The reason for his illness is not any disease, but the effect of sin and guilt on his shoulders. After putting himself through a living hell for seven years; finally, Dimmesdale’s dying words are his confession. Roger Chillingworth comes to Boston to find his wife, Hester Prynne. When he arrives, she is standing upon a scaffold with a baby in her arms. After finding out what was going on, the first thing he says is “It irks me, nevertheless, that the partner of her inquity should not, at least, stand on the scaffold by her side.
But he will be known! – he will be known! – he will be known (Hawthorne 186)! ” This foreshadows the sin that he commits, which is greater than Hester and Dimmesdales’. Chillingworth spends his entire life trying to finding Hester’s partner in crime and punishing him. He suspects Dimmesdale and so becomes his doctor and moves in with him. Once he was certain of him; in addition, he keeps him alive to live in agony. The effect of his great sin on his own character is that of a complete transformation to evil.
... Sin and it is worse than sins of passions. Dimmesdale says when the physician? ? s true character is revealed to him: We are not, Hester ... upon him the deepest and most irreparable injury. Hester and Dimmesdale, having committed adultery, share true love.Yet, the Puritan ... , hence her subsequent life of public ignominy. Neither can Dimmesdale enjoy peace after the adultery is committed. At least his ...
His physical characteristics become twisted and corrupted;as a result, as does his soul and life purpose. His one-track mind leads him to eventual self-deterioration. He is the worst sinner in the book, and once his demonic transformation was complete, there was no turning back. The way sin affects the lives of the characters in the book, and the way they each deal with it is enlightening;however, still unsettling. In a way, we can see why the characters acted the way they did, but it’s unsettling to see them end up the way they did.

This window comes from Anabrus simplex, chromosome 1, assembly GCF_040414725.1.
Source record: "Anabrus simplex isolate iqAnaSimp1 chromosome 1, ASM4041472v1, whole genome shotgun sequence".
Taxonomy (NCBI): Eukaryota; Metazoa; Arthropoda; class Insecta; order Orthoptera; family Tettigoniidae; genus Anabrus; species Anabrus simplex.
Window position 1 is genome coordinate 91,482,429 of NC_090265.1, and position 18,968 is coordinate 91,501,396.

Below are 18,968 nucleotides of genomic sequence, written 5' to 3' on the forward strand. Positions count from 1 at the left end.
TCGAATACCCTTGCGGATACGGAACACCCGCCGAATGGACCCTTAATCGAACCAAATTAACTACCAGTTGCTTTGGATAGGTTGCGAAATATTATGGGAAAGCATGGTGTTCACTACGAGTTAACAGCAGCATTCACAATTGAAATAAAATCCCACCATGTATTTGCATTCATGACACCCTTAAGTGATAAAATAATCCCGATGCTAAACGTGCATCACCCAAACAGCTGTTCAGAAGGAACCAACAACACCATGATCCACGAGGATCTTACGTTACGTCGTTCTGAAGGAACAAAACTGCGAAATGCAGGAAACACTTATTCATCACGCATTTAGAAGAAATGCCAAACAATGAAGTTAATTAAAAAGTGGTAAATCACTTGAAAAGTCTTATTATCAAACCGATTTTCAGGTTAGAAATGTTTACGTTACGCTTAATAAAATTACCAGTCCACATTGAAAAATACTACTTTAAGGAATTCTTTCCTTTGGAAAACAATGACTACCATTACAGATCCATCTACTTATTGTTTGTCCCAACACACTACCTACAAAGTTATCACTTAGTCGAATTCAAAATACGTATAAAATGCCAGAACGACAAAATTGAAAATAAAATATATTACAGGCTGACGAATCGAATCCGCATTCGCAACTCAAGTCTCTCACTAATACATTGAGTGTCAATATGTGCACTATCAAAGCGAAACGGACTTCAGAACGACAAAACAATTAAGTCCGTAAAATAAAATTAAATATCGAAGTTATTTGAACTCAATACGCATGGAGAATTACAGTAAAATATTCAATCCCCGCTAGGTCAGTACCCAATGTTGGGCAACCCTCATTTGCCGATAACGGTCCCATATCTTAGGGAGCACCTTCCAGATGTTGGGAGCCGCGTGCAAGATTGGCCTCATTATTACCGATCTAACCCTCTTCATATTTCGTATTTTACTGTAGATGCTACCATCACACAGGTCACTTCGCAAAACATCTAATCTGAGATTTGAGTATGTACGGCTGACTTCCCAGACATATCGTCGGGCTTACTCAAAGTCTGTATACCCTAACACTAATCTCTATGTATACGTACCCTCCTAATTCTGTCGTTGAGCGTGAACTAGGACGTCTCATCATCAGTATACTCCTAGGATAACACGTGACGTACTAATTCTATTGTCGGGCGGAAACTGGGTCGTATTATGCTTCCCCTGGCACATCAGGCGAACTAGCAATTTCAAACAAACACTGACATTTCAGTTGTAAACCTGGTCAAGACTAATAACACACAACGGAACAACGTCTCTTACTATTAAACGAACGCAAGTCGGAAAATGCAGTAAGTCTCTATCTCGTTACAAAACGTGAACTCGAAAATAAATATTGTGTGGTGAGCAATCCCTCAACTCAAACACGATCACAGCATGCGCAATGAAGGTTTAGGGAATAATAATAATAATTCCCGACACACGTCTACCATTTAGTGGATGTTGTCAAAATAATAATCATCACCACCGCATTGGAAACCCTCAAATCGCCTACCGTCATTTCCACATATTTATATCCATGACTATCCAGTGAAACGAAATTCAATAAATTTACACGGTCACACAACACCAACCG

If there is one thing to learn from The Scarlet Letter, it is not to give in to sin, and if you already have, own up to it and learn from it. After reading this novel, many may find themselves questioning, whose sin was the worst? Opinions may differ, but one character stands out from the rest. Minister Dimmesdale committed the worst sin, because not only did he commit adultery, he kept his sin hidden from the world, punishing himself; then, preaching the importance of repentance and forgiveness.
He adds hypocrisy and deceit to his sin, while his conscience slowly eats away at his soul. In Conclusion, Throughout The Scarlet Letter by Nathaniel Hawthorne, the effects of sin on the mind, body, and soul of Hester, Dimmesdale, and Chillingworth are all visible even though there are manifested in different ways for each character. Each of the three are living an enormous burden of sin and each reflects the inner torture inflicted by carrying around such sin in differing ways.